Institutional racism can be defined as differential access to power, resources, and opportunities by race that further entrenches privilege and oppression (Paradies 2016). Along with similar concepts such as systemic, structural, cultural, and societal racism, this form of racism profoundly shapes almost all aspects of our lives, including health and healthcare (Williams, Lawrence, and Davis 2019). Yet, racism more broadly and institutional racism in particular has been a neglected subject in bioethical discourse and scholarship (Danis, Wilson, and White 2016).

Bioethics has the potential to make important contributions to anti-racist programmes and strategies addressing institutional racism, yet as scholars have argued, the “whiteness” of bioethics undermines its capacity to attend to institutionalized forms of racism (Mayes 2020; Russell 2016; Danis, Wilson, and White 2016). Catherine Myser argues that bioethics depends on social and ethical theories that normalize whiteness and that “we risk repeatedly re-inscribing white privilege—white supremacy even—into the very theoretical structures and methods we create as tools to identify and manage ethical issues in biomedicine” (Myser 2003, 2). As such, whiteness not only contributes to bioethical problems such as discriminatory patient care, but it shapes the reality of what is considered an ethical problem and the way bioethicists think ethically about such problems.

To address institutional racism, and the compounding problem of whiteness, we need a bioethics that is reflexive and critical of whiteness and its relationship with institutional racism. This symposium brings together scholars and researchers from a variety of disciplines to examine how racism has been institutionalized in healthcare, how whiteness manifests in healthcare, and what bioethics can contribute towards anti-racism.

In October 2019, we invited researchers to consider the following questions:

  • What are the historical and material processes that contributed to the institutionalization of racism in medicine and healthcare settings?

  • What role can Indigenous knowledges play in de-centering whiteness and addressing racism?

  • Does bioethics have a role in addressing racism or is it too entangled with histories of racism and whiteness?

The articles in this issue respond to these questions and articulate the affective dimension of race in clinical spaces, the economic and social costs of racialized health inequalities, the continuing effects of colonialism and complicity of bioethics in institutional racism.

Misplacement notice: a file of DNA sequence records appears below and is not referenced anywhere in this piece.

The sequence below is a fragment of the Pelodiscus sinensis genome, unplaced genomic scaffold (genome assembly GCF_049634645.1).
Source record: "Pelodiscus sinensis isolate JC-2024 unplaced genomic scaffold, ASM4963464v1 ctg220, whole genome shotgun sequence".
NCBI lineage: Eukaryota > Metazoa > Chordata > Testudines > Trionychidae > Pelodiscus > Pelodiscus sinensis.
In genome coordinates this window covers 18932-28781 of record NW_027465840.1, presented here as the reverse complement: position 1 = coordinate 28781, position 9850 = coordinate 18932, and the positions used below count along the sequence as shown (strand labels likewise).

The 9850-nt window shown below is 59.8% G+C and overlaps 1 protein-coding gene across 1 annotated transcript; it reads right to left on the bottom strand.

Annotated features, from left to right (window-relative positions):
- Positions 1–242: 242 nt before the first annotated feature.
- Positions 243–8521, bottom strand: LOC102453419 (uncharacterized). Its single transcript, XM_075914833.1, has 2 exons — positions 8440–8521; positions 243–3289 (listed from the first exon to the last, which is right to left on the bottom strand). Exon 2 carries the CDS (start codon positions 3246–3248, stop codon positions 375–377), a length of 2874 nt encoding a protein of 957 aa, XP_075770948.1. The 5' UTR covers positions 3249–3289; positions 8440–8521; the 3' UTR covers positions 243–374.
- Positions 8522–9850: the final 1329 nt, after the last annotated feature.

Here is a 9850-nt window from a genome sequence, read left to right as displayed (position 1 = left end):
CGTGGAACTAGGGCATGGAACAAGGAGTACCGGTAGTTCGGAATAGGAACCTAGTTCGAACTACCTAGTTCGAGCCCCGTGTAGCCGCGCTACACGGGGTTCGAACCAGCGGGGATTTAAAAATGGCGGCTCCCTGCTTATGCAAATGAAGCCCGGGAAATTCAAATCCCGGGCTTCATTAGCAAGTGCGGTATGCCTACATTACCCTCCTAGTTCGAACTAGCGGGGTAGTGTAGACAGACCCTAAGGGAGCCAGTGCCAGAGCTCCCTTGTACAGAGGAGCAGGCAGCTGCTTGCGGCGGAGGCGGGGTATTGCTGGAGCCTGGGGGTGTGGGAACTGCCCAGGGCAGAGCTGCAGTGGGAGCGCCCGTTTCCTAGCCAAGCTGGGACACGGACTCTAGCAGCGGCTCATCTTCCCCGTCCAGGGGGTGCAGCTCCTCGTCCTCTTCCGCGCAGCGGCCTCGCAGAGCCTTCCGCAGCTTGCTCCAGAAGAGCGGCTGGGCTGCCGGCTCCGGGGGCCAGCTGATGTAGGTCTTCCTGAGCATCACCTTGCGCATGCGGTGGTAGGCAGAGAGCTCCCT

The context in which this issue came together should also be noted. By early 2020, COVID-19 was quickly emerging as a global pandemic. In May 2020, the killing of George Floyd by Minneapolis police officers re-ignited Black Lives Matter protests globally. Racism associated with the COVID-19 pandemic has impacted minority groups worldwide, exacerbating pre-existing social, economic, and health vulnerabilities within an environment of populism, rampant neo-liberal capitalism, resurgent exclusionary ethno-nationalism, and retreating internationalism (Elias et al. 2020). These events prompted medical journals to publish editorials addressing the medical consequences of racism and highlighted the entanglement of medical institutions with racism (Hardeman, Medina, and Boyd 2020; Bond et al. 2020). Bioethicists also began to reflect on whether bioethics was complicit with institutional racism and racialized health disparities, in addition to questioning the silence of bioethics on issues of racial justice and re-thinking the role of bioethics in society (Mithani, Cooper, and Boyd 2020).

Many of the authors in this symposium were actively involved in organizing and responding to the racialized impacts of COVID-19. Some were also actively engaged in Black Lives Matter protests and events. We commend the authors for researching and writing under these conditions and extend our gratitude to the anonymous peer reviewers and editorial team at the Journal of Bioethical Inquiry who worked under these conditions.

Overview of the Issue

This symposium opens with an article from Yolonda Wilson arguing for the need to broaden the role and scope of bioethics to address contemptuous racism, which she defines as “disdain for the contemned patient that cannot be overcome” (Wilson 2021, ¶6). Part of this broadening involves taking the social determinants of health seriously and recognizing the role racism plays in determining health outcomes. Wilson also argues that bioethics needs to be based on a commitment to justice that centres anti-racism.

Like Wilson’s attention to contempt, Belinda Borell critically examines the role of emotion in hospital spaces and the value placed on stoic ideals of individualism and controlled emotion. Borell argues the stoic ideal can make “hospitals emotionally unsafe spaces for Māori and other groups who place high importance in the collective sharing of emotion” (Borell 2021, “Abstract”). Borell contends that bioethicists need to contribute to anti-racist interventions that “reclaim emotion as a measure of health” (Borell 2021, “Conclusion”).